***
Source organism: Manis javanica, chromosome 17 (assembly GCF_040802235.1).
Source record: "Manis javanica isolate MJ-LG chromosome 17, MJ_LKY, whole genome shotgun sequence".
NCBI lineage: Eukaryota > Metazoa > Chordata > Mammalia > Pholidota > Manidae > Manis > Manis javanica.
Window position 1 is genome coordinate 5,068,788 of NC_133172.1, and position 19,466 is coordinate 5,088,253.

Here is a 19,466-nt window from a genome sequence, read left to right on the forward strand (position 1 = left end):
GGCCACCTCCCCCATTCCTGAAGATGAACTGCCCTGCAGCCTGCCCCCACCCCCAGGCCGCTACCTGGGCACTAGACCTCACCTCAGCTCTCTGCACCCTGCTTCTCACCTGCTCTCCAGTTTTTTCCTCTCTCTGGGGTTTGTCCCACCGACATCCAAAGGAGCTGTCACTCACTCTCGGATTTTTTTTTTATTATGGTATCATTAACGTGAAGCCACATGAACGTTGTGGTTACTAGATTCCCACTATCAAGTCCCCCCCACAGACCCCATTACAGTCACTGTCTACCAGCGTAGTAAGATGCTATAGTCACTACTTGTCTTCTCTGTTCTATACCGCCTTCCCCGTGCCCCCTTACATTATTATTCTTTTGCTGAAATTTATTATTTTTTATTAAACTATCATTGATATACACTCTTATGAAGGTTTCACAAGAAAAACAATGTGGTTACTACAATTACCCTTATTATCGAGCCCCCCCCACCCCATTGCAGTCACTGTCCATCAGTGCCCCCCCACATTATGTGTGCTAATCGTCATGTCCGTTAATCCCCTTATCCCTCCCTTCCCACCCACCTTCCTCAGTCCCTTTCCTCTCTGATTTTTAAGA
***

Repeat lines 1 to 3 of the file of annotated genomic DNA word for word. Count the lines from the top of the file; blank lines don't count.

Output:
Source organism: Manis javanica, chromosome 17 (assembly GCF_040802235.1).
Source record: "Manis javanica isolate MJ-LG chromosome 17, MJ_LKY, whole genome shotgun sequence".
NCBI lineage: Eukaryota > Metazoa > Chordata > Mammalia > Pholidota > Manidae > Manis > Manis javanica.